Engrossed by the prospect of creating an elite zone the government had bypassed democratic norms and humanitarian considerations. On April 20, 2005 it announced to acquire Lei-Ingkhol. Why was there no free prior and informed consent of the villagers before the decision was taken? Are the villagers, because they are poor less human? Should the elite zone be created at the cost of the poor and the enfeebled? A cycle of protest and violent suppression had been ensued. In 2005 many agitators suffered casualty and arrest. The main route of the village was blocked at gun point permanently in 2006. Peace seemed to have been brokered when the then Indian Minister of State for Labour & Employment, Oscar Fernandes visited at the night on 12 September 2006. He assured to address the plight of the villagers. However, in January 2011 the wooden bridge across Irong Rivulet constructed by the villagers was destroyed. Since then there had been repeated attempts to make the villagers submissive. Is this the manner a democratic system should function?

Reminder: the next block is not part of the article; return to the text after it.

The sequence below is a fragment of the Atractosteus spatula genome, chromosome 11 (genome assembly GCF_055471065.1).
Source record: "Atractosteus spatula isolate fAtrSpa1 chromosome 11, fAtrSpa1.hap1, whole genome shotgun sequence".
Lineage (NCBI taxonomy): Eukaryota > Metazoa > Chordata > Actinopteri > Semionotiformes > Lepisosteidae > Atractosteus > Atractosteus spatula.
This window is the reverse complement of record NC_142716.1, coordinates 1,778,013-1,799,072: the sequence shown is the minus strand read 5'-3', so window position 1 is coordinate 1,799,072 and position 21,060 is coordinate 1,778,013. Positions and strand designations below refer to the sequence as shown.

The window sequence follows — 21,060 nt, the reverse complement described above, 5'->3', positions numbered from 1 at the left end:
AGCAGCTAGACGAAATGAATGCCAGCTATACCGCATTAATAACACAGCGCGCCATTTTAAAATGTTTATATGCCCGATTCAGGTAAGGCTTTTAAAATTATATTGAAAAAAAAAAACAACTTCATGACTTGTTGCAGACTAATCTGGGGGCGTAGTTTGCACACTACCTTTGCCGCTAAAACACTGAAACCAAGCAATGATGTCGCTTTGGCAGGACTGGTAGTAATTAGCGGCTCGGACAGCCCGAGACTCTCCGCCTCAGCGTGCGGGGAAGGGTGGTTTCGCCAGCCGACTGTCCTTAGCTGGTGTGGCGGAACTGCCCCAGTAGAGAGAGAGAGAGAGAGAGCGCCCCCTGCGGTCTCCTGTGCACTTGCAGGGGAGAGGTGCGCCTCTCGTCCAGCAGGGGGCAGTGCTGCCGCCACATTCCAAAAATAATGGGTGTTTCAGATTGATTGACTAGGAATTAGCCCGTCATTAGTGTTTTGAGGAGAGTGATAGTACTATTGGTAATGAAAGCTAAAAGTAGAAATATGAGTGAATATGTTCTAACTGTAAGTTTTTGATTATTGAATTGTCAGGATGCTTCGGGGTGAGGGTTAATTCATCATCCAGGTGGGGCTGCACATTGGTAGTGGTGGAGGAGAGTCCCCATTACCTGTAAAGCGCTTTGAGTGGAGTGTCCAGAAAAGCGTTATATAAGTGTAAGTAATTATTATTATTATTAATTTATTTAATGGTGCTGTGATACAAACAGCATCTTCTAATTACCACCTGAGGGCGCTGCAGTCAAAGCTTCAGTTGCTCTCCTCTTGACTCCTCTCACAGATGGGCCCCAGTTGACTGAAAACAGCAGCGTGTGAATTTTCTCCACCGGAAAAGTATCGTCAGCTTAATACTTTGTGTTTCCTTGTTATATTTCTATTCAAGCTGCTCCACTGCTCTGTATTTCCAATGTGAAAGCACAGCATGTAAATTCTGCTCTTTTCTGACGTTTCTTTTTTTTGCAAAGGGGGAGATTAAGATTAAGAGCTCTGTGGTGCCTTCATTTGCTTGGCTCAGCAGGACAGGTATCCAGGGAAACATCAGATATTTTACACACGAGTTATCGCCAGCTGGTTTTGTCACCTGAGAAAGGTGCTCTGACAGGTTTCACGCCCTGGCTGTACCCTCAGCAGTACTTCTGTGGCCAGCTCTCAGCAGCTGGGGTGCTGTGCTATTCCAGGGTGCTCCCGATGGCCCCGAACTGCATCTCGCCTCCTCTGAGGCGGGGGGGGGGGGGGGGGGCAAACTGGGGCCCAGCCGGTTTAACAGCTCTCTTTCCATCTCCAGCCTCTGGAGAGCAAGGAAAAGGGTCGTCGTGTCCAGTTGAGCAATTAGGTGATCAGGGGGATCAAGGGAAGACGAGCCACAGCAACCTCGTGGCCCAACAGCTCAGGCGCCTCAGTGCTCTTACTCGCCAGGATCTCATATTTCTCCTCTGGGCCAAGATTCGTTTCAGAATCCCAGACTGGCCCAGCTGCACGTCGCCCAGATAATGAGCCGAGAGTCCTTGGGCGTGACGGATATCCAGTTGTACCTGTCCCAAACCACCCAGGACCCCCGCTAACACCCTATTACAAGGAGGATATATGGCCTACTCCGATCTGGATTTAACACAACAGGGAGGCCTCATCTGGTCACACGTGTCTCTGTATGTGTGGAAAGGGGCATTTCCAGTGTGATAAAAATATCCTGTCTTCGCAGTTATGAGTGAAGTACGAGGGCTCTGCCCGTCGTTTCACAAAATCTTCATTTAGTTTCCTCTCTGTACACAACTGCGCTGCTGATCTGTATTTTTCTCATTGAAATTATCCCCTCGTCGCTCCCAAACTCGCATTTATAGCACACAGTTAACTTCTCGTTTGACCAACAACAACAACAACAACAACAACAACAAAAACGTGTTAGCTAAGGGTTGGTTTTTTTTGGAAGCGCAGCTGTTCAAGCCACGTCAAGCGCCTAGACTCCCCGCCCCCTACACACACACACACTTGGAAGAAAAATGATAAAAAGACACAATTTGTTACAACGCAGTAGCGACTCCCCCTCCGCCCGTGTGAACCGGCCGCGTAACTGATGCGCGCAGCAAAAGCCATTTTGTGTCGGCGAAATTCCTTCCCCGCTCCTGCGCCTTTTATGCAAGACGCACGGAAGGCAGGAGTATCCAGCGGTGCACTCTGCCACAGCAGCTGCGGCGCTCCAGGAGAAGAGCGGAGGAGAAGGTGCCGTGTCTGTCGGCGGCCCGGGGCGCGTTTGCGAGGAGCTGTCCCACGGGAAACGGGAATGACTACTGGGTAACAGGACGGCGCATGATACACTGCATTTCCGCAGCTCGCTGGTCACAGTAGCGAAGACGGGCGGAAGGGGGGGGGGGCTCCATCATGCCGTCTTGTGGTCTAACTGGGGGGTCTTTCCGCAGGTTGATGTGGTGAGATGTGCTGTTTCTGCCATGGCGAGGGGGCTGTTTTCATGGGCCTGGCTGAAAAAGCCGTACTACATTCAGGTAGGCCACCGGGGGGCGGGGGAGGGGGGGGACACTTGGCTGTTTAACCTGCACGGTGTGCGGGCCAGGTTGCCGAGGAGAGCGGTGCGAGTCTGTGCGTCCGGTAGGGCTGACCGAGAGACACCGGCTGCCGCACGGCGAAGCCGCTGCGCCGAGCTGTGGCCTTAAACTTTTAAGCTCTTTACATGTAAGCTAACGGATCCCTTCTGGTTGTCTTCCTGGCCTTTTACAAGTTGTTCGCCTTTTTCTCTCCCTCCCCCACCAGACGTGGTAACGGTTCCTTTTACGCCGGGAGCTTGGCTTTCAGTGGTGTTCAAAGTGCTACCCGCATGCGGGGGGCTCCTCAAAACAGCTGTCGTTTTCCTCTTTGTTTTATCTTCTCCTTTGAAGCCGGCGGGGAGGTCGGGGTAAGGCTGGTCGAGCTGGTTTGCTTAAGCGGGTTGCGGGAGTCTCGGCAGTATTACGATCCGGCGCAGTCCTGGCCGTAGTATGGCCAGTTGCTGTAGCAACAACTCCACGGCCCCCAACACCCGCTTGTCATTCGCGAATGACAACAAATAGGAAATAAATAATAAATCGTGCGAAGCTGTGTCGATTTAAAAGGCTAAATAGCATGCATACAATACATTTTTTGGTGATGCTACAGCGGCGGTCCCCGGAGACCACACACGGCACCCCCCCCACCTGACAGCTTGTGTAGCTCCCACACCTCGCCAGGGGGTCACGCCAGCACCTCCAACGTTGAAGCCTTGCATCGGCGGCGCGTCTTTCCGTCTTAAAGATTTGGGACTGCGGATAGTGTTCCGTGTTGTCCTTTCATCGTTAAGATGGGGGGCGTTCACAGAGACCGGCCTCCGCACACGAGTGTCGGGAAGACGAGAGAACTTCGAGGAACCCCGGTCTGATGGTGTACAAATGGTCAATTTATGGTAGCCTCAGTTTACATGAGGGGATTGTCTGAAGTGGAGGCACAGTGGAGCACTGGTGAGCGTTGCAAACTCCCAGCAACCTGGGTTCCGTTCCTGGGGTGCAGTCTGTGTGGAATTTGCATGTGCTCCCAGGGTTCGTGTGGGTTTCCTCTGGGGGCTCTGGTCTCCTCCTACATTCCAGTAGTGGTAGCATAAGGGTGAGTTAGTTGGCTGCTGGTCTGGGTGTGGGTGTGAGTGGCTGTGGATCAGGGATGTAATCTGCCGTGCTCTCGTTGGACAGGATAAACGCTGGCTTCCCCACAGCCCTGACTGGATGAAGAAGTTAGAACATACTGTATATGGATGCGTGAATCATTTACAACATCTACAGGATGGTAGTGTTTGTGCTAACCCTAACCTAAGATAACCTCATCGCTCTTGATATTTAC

The displacement attempt is being carried out at a time when impoverished village such as Lei-Ingkhol required social and economic initiatives to overcome poverty. Most of the head of the families are wage labourers in the unorganised sectors working on daily contract basis. There are 24 government employees (from 20 families), mostly under Grade III (8 persons) and Grade IV (16 persons) pay scale. 20 persons are involved in localized marginal business such as retail petty shop (including pan dukan; 10 persons), vendour/ potfam (3 women), tea stall (4 women) and one firewood seller. There are 186 students who are mostly enrolled in government schools which are in the most degenerative conditions. There are 35 BPL card holders and 22 Annapurna Yojna card holders. The village required minimum basic infrastructures such as medical centre, community hall, library, electricity supply, playground, metalized roads, drainage, water supply, etc. On the other hand the villagers had subjective perception of livelihood and objective relation attached with the village, e.g., history, natural boundaries, environment, economic survival, social network, common daily activities, and psychological makeup. Instead of addressing these issues the government attempts to uproot their economic, social and spiritual livelihood. Will the government compensate?